I know one can cherry-pick the successes, too, but my point is exactly that. The agents and editors know about as much as you or I do. You know that trick they do (or used to do) every year where they ask top stock pickers their opinions and also have a monkey throw darts at a board and later see who picked the best stocks, only to find the monkey did about as well as the Wall Streeters? It’s no different in publishing. I often wonder how different things would be if the marketing push that went into tired favorites and trends were instead moved to new, untried ideas. Very possibly some new favorites and trends would be created, that could then be mined, but few today want to work the way a Maxwell Perkins or a Frank Norris did to advance careers when they were moved, and not worrying about “comparables.”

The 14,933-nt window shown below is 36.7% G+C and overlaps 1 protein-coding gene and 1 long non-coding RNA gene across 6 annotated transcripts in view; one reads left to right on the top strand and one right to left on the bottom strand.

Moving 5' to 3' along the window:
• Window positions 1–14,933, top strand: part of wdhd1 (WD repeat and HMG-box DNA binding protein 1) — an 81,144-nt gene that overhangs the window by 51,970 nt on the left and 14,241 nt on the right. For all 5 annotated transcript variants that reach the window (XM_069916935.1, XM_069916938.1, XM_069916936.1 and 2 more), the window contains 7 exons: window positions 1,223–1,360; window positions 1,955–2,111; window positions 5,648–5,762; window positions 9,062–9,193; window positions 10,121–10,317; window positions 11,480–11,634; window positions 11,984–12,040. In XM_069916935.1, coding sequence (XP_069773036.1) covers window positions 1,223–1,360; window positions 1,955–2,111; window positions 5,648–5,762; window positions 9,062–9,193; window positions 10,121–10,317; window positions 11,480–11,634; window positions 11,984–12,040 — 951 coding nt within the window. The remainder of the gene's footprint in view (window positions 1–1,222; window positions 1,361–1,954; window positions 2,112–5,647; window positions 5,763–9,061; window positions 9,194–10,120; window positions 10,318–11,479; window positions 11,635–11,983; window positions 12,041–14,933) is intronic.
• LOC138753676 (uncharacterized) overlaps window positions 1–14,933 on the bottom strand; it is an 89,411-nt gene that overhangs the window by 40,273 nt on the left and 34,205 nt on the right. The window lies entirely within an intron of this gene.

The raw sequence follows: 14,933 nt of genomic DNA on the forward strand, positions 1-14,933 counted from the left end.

I suspect how difficult something is to market largely determines how much (or little) agents and publishers like them. Short stories are a tough task for the marketing department, a group usually hired based on their youthfulness and looks. YA in the style of Outlander, however—my pet monkey could market that.
I think eventually, except for blockbuster projects with an eye to movie or TV rights, agents will be seen as superfluous. They’ll always be there, of course, but so are typewriter repair services. Maybe agents should try to make trends instead of following them. But that is a lot to ask…